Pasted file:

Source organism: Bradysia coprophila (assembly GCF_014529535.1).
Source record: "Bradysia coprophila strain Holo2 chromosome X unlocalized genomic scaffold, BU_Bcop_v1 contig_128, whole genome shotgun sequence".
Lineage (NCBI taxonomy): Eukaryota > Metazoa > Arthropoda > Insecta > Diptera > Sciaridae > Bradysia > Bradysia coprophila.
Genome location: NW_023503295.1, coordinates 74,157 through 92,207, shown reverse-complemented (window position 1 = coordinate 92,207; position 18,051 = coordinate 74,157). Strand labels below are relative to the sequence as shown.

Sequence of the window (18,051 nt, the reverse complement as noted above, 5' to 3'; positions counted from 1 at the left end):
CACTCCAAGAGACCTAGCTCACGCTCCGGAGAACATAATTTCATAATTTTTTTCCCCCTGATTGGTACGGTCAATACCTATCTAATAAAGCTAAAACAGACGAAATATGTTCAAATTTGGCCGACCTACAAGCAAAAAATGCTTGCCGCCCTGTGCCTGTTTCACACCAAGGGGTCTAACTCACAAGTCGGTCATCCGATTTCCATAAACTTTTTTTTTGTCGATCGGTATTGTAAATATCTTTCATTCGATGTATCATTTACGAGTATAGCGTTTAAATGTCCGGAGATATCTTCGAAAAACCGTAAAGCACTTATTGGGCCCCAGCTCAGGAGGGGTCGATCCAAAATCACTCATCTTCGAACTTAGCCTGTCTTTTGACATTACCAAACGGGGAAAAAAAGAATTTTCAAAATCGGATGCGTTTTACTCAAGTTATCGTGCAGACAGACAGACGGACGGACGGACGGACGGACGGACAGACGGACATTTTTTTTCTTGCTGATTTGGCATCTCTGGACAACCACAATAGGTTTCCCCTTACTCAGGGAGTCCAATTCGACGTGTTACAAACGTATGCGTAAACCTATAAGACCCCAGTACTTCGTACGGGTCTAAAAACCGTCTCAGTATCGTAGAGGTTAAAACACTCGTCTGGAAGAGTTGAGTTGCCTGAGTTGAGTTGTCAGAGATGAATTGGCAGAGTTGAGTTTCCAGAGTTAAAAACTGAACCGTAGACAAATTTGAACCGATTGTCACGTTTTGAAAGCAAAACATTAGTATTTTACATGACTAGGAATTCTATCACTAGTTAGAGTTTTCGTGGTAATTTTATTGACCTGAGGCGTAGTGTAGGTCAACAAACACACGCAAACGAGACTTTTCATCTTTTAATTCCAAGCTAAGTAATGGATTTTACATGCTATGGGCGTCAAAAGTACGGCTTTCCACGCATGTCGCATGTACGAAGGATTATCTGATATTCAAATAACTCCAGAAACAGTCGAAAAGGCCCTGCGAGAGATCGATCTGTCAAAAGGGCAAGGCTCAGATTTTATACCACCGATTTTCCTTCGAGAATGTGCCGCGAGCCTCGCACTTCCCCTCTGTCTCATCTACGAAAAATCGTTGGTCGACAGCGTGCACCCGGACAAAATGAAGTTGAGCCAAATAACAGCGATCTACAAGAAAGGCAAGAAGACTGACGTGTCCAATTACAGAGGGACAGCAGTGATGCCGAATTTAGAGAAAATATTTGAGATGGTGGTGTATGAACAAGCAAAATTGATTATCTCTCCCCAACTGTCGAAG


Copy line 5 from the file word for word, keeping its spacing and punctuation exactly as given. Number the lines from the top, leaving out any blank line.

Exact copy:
Sequence of the window (18,051 nt, the reverse complement as noted above, 5' to 3'; positions counted from 1 at the left end):